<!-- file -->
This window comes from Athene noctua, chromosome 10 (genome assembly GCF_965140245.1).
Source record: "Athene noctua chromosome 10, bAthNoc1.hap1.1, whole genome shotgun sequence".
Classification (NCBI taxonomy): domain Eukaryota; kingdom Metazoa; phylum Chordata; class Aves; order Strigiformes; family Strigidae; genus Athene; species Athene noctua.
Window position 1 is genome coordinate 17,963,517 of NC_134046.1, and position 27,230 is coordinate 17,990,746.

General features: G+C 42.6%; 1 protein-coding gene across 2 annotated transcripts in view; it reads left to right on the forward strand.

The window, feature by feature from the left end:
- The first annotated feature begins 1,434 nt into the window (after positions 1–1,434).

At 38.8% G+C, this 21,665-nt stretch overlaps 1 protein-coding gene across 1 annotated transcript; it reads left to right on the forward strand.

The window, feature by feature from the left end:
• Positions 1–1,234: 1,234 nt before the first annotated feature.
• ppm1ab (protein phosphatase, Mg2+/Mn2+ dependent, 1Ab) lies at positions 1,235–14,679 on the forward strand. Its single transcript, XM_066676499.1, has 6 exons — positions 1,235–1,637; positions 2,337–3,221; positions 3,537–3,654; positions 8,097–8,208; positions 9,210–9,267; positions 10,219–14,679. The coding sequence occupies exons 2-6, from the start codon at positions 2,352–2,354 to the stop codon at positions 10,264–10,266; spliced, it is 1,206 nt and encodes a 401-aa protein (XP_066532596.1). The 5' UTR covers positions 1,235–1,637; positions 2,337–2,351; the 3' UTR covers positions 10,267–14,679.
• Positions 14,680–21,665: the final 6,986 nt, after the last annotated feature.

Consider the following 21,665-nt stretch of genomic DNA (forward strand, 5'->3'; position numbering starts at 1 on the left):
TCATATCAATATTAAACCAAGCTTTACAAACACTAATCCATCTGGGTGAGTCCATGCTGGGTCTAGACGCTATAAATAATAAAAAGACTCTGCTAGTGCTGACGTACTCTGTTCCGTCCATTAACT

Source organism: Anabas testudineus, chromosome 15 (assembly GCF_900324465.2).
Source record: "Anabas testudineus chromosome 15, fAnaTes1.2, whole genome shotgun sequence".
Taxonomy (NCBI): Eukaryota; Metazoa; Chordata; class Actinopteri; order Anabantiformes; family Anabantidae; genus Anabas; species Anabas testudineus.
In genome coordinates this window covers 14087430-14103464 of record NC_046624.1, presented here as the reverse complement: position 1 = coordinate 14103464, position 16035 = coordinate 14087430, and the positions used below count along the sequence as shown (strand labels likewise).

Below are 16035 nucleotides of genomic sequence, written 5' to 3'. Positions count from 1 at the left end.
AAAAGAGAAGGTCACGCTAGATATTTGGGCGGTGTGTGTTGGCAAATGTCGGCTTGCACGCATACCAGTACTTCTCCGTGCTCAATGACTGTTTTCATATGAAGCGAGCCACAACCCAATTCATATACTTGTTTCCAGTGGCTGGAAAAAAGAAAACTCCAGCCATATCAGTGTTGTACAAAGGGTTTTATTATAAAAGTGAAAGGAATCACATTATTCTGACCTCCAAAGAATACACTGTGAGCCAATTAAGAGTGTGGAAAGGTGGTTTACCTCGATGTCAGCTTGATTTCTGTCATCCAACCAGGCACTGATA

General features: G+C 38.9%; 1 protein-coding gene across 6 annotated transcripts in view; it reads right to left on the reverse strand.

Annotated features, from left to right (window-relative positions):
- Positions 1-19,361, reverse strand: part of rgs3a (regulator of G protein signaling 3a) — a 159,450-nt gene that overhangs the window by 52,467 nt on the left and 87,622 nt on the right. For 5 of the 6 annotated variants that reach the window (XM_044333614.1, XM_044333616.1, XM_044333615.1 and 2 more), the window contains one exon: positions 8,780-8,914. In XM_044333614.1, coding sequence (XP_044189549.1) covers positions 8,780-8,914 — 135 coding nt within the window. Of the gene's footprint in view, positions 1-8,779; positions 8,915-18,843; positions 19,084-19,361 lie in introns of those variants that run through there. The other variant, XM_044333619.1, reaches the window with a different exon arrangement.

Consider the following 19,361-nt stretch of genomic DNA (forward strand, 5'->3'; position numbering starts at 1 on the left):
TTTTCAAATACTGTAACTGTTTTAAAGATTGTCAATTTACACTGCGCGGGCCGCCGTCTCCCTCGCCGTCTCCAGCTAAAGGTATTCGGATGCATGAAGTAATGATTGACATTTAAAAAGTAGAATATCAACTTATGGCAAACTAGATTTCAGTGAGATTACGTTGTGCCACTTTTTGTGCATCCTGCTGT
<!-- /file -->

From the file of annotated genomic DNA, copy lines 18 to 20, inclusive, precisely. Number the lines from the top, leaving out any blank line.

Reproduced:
In genome coordinates this window covers 14087430-14103464 of record NC_046624.1, presented here as the reverse complement: position 1 = coordinate 14103464, position 16035 = coordinate 14087430, and the positions used below count along the sequence as shown (strand labels likewise).

Below are 16035 nucleotides of genomic sequence, written 5' to 3'. Positions count from 1 at the left end.
AAAAGAGAAGGTCACGCTAGATATTTGGGCGGTGTGTGTTGGCAAATGTCGGCTTGCACGCATACCAGTACTTCTCCGTGCTCAATGACTGTTTTCATATGAAGCGAGCCACAACCCAATTCATATACTTGTTTCCAGTGGCTGGAAAAAAGAAAACTCCAGCCATATCAGTGTTGTACAAAGGGTTTTATTATAAAAGTGAAAGGAATCACATTATTCTGACCTCCAAAGAATACACTGTGAGCCAATTAAGAGTGTGGAAAGGTGGTTTACCTCGATGTCAGCTTGATTTCTGTCATCCAACCAGGCACTGATA